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In recent years, the popularity of electric bikes, or eBikes, has surged as individuals seek sustainable and efficient alternatives to traditional modes of transportation. However, as eBikes become more prevalent on roads and cycle lanes, questions surrounding their legality often arise. In this blog post, we’ll delve into the legal landscape of eBikes to help you understand the rules and regulations governing their use.

Understanding eBikes: what is an eBike?

eBikes are essentially bicycles equipped with an electric motor to assist in propulsion. Technically, they are known as ‘electrically assisted pedal cycles’ (or EAPCs). You do not need a licence to ride one and it does not need to be registered, taxed or insured.

They are legal as long as they abide by these 3 simple rules:

  1. An EAPC must have pedals that can be used to propel it
  2. Its electric motor must have a maximum power output of 250 watts
  3. The electric motor must not provide assistance when it’s travelling more than 15.5mph

Age restrictions: You can ride an electric bike only if you’re 14 or over

An electric bicycle not compliant with EAPC regulations (above the 15.5mph or 250w limit, or with a throttle) is categorized as a motor vehicle. These can sometimes be referred to as motorcycle, moped, a speed pedelec or s-pedelec, and require registration and taxation. Riding such a vehicle mandates a valid driver’s license and the use of a motor cycle helmet.

These faster bikes cannot be used on cycle lanes, but electric bikes are perfectly legal on UK roads as normal pedal bikes are.

In conclusion, it’s essential to understand that all EBCO eBikes adhere to the legal requirements outlined for electrically assisted pedal cycles (EAPCs). With pedals for propulsion, a maximum power output of 250 watts, and a speed limit of 15.5mph, EBCO eBikes meet the criteria set forth by regulations. As such, riders can enjoy the convenience and benefits of EBCO eBikes without worrying about their legality. Whether commuting through urban streets or exploring scenic bike paths, EBCO eBikes offer a legal and eco-friendly mode of transportation for individuals of all ages.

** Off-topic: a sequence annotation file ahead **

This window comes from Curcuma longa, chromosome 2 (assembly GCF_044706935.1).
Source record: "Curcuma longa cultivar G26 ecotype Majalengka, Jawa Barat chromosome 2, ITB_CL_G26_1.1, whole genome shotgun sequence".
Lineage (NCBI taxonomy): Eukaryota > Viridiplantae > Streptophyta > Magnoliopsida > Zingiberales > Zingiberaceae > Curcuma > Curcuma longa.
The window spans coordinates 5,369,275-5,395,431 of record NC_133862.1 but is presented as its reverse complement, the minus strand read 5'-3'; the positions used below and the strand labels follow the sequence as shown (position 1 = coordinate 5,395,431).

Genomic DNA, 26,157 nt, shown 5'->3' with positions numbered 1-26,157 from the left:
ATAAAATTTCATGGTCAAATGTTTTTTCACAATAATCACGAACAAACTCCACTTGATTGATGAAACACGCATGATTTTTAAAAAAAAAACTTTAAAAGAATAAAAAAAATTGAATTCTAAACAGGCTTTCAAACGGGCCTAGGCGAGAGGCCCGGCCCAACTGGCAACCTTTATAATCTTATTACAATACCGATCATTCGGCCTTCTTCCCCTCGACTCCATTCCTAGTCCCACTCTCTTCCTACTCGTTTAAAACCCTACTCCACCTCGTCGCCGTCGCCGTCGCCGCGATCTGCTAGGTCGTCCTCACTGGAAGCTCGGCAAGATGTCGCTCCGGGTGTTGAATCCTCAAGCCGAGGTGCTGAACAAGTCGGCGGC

Bikes can be inherently mucky things

Whether you’re hitting the dirt or simply catching road salts dissolved into rainwater following a frost. Whether it’s old chain oil or road grime, there’s a lot that goes into the maintenance, use and cleaning of bikes and that requires just a small amount of additional thought when it comes to owning an electric bike. Thankfully, it’s not nearly as complicated as you’d think.

Turn your e-bike off!
Starting with the common sense tips, before you start pouring water over your bike turn it off and certainly make sure the bike is not on charge. Electric bikes are incredibly well sealed and waterproofed to a high degree, but nonetheless, it makes sense to turn off any electrics while washing your bike to avoid any shocks.

Find a reputable cleaning product to loosen grime
There is a high degree of competition on the market for bike cleaners, but not all are equal, so it’s worth taking a short while to seek out knowledge from your local bike shop to find out what they’re cleaning bikes with, or to read some reviews online.


One further tip; do seek out specific products and do not try to wing it with other household cleaning products as there is no telling if these will be safe for use on your bike’s paint, or whether they will damage the seals or leave a streaky finish once applied. Furthermore, some cleaning products, if they do not come off completely, could affect your braking performance, which presents a danger.

If you can, clean the bike in a stand, but never upside down